Activity On Seafloor Linked To Icy Ebb And Flow On Surface

The last million years of Earth’s history has been dominated by the cyclic advance and retreat of ice sheets over large swaths of North America, with ice ages occurring every 40,000 years or so.


While conventional wisdom says that this icy ebb and flow is an interaction between the water and atmosphere, the cause of the rapid transition between alternating cold glacial and warmer interglacial periods has been a mystery.

Until now. An article appearing in the Jan. 28 issue of the journal Science sheds new light on the role that the Earth itself may play in this climatological ballet.

UConn marine scientist David Lund and his colleagues studied hydrothermal activity along the mid-ocean ridge system – the longest mountain range in the world, which extends some 37,000 miles along the ocean floor – and found a link between pressure and temperature changes.

Their research suggests that the release of hot molten rock, or magma, from beneath the Earth’s crust in response to changes in sea level plays a significant role in the Earth’s climate by causing oceans to alternately warm and cool. This change in temperature is attributed to the release of heat and carbon dioxide (CO2) into the deep ocean.

During cold glacial intervals, ice sheets reached as far south as Long Island and Indiana, while during warm periods, the ice rapidly retreated to Greenland.


There is evidence that when ice sheets grow, sea level lowers and significant pressure is taken off the ocean ridges. But, as the pressure lessens, the mantle begins melting, which, in turn, warms the water and causes the ice to begin melting. Then, as the ice melts, sea levels rise, causing pressure on the mountain ranges to increase and activity within the mountain ranges to slow.

Think of the effect that applying pressure to a wound has in slowing the flow of bleeding.

The release of molten rock through volcanic vents or fissures is driven by seafloor spreading and decompression melting of the upper mantle, the partially molten layer just beneath the earth’s crust.

Well documented sedimentary records from the East Pacific Rise (EPR) – a mid-ocean ridge extending roughly from Antarctica to the Gulf of California – show evidence of increased hydrothermal activity at the ends of the last two glacial eras.

Researchers also examined core samples from the ocean floor mountain ridges and determined concentrations of major and trace elements.

The results establish the timing of hydrothermal anomalies. Says Lund, “Our results support the hypothesis that enhanced ridge magmatism [the release of molten rock through volcanic vents or fissures], hydrothermal output, and perhaps mantle CO2 flux act to reduce the size of ice sheets.”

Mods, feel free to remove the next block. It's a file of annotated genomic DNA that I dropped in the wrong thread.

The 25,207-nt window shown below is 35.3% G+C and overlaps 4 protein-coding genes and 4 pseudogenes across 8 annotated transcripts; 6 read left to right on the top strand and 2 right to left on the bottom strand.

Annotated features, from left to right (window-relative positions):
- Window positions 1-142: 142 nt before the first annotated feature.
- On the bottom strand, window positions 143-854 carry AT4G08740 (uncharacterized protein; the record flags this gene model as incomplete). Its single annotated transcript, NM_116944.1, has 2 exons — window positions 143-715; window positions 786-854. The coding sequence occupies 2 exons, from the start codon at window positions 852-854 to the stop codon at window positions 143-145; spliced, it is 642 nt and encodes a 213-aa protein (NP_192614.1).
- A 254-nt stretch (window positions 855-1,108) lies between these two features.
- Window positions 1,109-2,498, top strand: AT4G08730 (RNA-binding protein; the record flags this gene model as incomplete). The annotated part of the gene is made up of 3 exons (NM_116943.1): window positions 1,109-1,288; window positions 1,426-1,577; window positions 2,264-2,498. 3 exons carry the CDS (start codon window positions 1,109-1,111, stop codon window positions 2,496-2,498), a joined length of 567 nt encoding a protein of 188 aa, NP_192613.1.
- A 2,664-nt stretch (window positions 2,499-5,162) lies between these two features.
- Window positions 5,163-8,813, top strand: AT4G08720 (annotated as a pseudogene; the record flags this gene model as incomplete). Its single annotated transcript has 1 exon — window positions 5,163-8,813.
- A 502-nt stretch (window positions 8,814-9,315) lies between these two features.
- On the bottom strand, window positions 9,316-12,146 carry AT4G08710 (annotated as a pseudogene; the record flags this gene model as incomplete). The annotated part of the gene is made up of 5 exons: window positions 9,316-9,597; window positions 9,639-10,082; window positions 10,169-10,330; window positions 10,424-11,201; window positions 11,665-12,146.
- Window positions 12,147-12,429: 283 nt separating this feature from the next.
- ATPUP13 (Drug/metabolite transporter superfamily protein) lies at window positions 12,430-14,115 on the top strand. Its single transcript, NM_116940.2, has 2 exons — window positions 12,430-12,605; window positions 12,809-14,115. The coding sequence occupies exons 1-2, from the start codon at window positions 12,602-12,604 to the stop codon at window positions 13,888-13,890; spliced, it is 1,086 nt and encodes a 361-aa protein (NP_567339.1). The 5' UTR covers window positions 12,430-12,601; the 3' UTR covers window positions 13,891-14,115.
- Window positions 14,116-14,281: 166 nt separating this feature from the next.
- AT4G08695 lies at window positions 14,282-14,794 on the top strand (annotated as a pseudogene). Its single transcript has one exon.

The Causes of Heating and Cooling of Earth’s Core and Climate Change

Ongoing studies supported by the NSF (National Science Foundation) indicate a connection between submarine troughs (rifts), Earth’s mantle, and Earth’s outer core. Furthermore, new research indicates the shifting of magnetic flux via Earth’s magnetic field, has a direct and symbiotic relationship to Earth’s outer core, mantle, lithosphere, and crust.


As a living entity, Earth fights for its survival. If internal or external events begin to throw Earth out of balance i.e. orbital, tilt, or magnetic alignment – it begins to correct itself. When oceanic tectonic subductions occur, it cools the mantle and outer core. To balance this shift in temperatures, the Earth’s core increases heat and as a result releases what is known as “mantle plumes”. These plumes filled with super-heated liquid rock float up to the ocean bottom surface.

This action both cools the outer core and heats the oceans. As a result of heated oceans, we get tropical storms and various forms of extreme weather. When troughs, subduction zones, and rifts shift, as a result of convection, earthquakes, tsunamis, and volcanoes occur.

What makes this all work is the Earth’s magnetic field. Right now the magnetic field is weakening significantly. This will continue until it reaches zero point, at which time there will be a full magnetic reversal. Until this time, we will witness magnetic north bouncing in the northern hemisphere. Closer to the moments of a full reversal, we will see magnetic north drop down to/then below the equator.

As a result of a weakened magnetic field, larger amounts of radiation via charged particles such as solar flares, coronal mass ejections, gamma rays, and galactic cosmic rays – are more abundantly reaching Earth’s atmosphere and having a heightened reaction with Earth’s core layers. This is what causes looped reaction. Radiation heats the core layers, the outer core reacts by producing ‘mantle plumes’, which causes crustal fracturing, which then causes earthquakes, volcanoes, heated oceans – all of which cools the outer core.

This seemingly repeating loop will continue until the Earth will once again find its balance. Until then, we can expect naturally occurring earth changing events which will produce the loss of mass in some parts of the world, and emergence of mass in other parts. Maybe this is the time to change the things we can (attitude, environment, community, self, surroundings), one would be a fool not to apply themselves within their means – but then there is the time to loosen up a bit, know what is happening is just part of a process.

Just as the Earth, we humans can just keep on trucking, and maybe, just maybe, some will simply ‘enjoy-the-ride’.